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School Rallies for Teacher : Staff Returns Favors, Assists Family of New Mother in 8-Week-Long Stateof Unconsciousness


IRVINE — For years, whenever someone at Culverdale Elementary School had a birthday, it was Jill Johnston who made sure there was a cake.

At the end of each school year, Johnston was the one to thank the secretaries and the principal on behalf of her colleagues.

And whenever someone was in the hospital, the longtime second-grade teacher was in charge of selecting a special get-well gift.

But now, the Culverdale staff is scrambling to return the favors: During the ninth month of her second pregnancy, Johnston's heart stopped, and though doctors were able to revive her long enough for her son, Dean, to be born healthy, the 37-year-old Irvine woman has failed to regain consciousness at Hoag Hospital for the past eight weeks.

Teachers have taken turns baby-sitting, gardening and grocery shopping for Johnston's husband, Jim, and their 3 1/2-year-old daughter, Janelle. Tuesday, there will be a fund-raising ice cream social at Culverdale in Johnston's honor.

"This staff is like a family, a giant family," said Principal Tom Perrie. "It's just incredible the extra hours people put in. They've pitched in just like they were family."

Jim Johnston said Friday night that he was "eternally grateful" for the assistance from teachers and students.

"I would never be able to say 'thank you' to all those very loving, caring people," Johnston said. "But this shows that when people are needed, they rise to the occasion." Reared in Arcadia, Jill Johnston graduated from Cal State Long Beach. Her first job was in Whittier, but since 1979, she has been at Culverdale, first teaching fifth grade, and then second grade for the past 11 years.

Her husband recently earned his teaching credential and this fall is in front of a fifth-grade classroom in Temecula for the first time. The Johnstons celebrated their sixth wedding anniversary shortly after Jill was hospitalized.

At Culverdale, Johnston is revered as a hard-working teacher who disciplines children with love and helps fellow teachers with support and a sense of humor. She is also known as a health nut, advising colleagues on what to eat, leading body movement classes and doing jumping jacks alongside the little ones.

"She had a spirit to her," said Linda Gersten, who teaches second grade with Johnston. "You could see it in her eyes. There was a bright sparkle always there. She had a lot of energy."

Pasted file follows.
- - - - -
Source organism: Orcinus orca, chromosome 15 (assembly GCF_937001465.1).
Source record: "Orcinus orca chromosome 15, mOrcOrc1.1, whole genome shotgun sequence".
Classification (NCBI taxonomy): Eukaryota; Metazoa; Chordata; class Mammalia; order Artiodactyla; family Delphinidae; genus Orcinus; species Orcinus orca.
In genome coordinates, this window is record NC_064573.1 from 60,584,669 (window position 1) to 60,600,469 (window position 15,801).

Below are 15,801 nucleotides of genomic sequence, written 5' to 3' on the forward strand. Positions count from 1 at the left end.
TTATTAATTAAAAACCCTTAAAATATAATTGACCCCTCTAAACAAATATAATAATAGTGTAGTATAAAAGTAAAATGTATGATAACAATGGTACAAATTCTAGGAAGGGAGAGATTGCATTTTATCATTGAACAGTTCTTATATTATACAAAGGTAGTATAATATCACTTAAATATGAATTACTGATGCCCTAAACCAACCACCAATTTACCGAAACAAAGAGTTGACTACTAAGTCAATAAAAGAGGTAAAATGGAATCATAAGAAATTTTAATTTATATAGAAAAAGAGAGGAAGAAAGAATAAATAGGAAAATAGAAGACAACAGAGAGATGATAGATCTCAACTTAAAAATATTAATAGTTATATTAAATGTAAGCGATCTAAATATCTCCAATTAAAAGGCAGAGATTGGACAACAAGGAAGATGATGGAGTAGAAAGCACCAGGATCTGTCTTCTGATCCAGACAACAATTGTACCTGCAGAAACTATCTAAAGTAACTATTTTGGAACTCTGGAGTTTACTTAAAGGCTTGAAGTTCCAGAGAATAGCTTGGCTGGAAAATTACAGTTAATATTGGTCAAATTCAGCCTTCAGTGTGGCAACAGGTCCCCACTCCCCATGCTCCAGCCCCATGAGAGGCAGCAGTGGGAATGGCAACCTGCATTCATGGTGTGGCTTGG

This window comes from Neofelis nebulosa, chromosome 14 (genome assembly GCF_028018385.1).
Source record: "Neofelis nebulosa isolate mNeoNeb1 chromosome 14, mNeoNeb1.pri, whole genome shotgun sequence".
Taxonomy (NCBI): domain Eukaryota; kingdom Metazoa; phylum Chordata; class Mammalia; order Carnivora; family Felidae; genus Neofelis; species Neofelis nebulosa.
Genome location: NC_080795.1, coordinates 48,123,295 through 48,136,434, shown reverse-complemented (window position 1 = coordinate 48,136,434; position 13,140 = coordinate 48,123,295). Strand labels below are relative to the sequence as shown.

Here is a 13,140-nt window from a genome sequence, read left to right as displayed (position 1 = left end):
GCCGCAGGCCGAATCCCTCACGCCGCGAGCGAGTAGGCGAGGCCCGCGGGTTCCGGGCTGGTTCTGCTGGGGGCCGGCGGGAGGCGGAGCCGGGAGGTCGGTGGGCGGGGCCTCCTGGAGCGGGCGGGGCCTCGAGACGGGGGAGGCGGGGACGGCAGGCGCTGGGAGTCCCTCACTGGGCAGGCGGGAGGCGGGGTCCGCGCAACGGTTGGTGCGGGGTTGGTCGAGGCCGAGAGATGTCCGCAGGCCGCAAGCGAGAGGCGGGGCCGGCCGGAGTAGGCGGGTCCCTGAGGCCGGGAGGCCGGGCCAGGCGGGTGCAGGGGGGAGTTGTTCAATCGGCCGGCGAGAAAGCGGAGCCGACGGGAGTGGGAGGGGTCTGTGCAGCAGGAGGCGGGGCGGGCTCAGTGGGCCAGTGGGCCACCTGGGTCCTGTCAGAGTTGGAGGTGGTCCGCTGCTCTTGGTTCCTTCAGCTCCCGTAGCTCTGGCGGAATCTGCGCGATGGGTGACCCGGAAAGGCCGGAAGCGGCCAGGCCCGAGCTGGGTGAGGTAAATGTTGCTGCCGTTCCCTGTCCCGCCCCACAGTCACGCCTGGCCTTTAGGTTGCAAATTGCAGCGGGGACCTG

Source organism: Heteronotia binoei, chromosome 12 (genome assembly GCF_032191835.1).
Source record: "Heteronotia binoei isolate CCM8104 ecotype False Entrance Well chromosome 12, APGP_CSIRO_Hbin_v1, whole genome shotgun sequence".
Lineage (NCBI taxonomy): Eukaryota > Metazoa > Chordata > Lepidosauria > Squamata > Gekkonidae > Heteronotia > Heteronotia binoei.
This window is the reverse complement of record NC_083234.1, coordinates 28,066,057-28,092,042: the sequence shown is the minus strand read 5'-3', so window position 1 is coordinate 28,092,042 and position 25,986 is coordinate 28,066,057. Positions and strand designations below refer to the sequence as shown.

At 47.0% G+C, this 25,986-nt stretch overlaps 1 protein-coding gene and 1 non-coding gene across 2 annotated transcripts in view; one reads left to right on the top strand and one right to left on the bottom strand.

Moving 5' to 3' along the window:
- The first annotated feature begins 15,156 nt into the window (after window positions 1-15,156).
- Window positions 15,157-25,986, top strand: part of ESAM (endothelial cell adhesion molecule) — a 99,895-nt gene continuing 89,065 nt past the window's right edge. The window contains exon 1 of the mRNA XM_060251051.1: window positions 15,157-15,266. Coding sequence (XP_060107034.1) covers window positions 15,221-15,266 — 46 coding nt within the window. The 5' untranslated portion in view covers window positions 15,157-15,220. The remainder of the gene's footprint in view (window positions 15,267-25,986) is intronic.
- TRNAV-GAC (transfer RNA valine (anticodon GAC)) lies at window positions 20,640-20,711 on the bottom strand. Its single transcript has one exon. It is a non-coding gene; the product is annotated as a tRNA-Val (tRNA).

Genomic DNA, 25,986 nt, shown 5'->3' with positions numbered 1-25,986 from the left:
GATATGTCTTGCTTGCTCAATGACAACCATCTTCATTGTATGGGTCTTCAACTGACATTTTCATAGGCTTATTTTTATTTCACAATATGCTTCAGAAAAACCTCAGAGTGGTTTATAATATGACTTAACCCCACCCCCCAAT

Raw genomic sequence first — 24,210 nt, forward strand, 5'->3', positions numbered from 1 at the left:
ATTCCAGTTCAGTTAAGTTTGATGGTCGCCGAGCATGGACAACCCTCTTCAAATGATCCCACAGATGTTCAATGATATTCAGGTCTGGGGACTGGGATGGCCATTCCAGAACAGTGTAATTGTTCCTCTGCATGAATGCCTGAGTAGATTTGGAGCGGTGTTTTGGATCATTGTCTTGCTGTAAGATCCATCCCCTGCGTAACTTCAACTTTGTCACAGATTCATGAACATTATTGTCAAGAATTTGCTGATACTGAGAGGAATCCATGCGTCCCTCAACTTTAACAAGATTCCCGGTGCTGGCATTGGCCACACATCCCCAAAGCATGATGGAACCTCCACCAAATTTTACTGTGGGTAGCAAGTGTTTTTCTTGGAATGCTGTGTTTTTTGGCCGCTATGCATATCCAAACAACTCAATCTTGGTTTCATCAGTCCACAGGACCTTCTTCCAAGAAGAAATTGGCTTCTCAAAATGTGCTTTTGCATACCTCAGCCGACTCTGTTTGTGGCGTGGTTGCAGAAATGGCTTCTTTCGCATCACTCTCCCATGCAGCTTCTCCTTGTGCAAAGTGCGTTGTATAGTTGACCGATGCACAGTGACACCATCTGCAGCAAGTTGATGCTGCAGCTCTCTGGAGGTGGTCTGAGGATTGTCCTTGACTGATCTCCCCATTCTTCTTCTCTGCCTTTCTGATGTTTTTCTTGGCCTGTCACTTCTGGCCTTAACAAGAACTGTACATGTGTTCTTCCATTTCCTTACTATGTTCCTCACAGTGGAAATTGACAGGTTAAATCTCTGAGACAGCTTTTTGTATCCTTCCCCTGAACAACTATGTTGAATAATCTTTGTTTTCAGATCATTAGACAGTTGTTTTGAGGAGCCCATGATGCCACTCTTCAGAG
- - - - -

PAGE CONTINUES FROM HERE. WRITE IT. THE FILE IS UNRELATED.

Most years, Johnston organized a patriotic play saluting famous Americans to help teach the youngsters civic pride.

And for ages, she has been a regular on the social committee, handling the unpopular task of buying gifts and planning parties for staff birthdays and other such occasions.

"Nothing was halfway with Jill . . . whether it be that social committee or that play we were putting on, or a lesson she was teaching, she did it all," said Joan Bentley, a fellow teacher and longtime friend of Johnston. "She was very dedicated to teaching. She would spend hours after school preparing her lessons. She was usually the last one to leave in the evenings.

"We don't have any walls between our rooms (and) she's always been right across from me," Bentley said softly. "I just miss her presence, I guess."

Because she flutters her eyelids in response to certain impulses, Johnston is not considered to be in a coma, friends said. Hoag Hospital declined to release any medical information about her, other than to say that she is in stable condition.

Doctors believe her chances of recovery are improved if she is surrounded by familiar things and people, so her husband visits several times a day, thanks to the baby-sitting provided by teachers and members of the Lake Hills Community Church in Laguna Hills, where the Johnstons attend.

Several teachers also stop by the hospital when they can. Jim Johnston has even rigged the family's telephone answering machine so that loved ones can leave special messages to be played by her hospital bed.

Johnston said he also talks to his wife constantly, hoping that she will awake from her "long sleep."

"I want to inspire her to revive," he said. "I know her the best. I tell her things that are tender to her. I played a tape of our wedding recently and during the part when I gave my vows, I repeated mine. She made the facial grimace as if she was crying, and tears rolled out her eyes.

"I'm taking one day at a time," Johnston said. "When you see that your wife is dying in your arms, and has to go through the trauma that she has gone through, you have to accept the ups and downs. But we're committed for life, in sickness and in health. I'll never give up. Never give up, especially when you love someone."

The school's Parent-Teachers Assn. organized Tuesday night's social, where $1 of every $1.50 worth of ice cream sold will go to the Johnston family. Johnston's former students and the current second-graders are making decorations for the party, to be held from 6:30 to 8 p.m. at Culverdale, 2 Paseo Westpark, Irvine.

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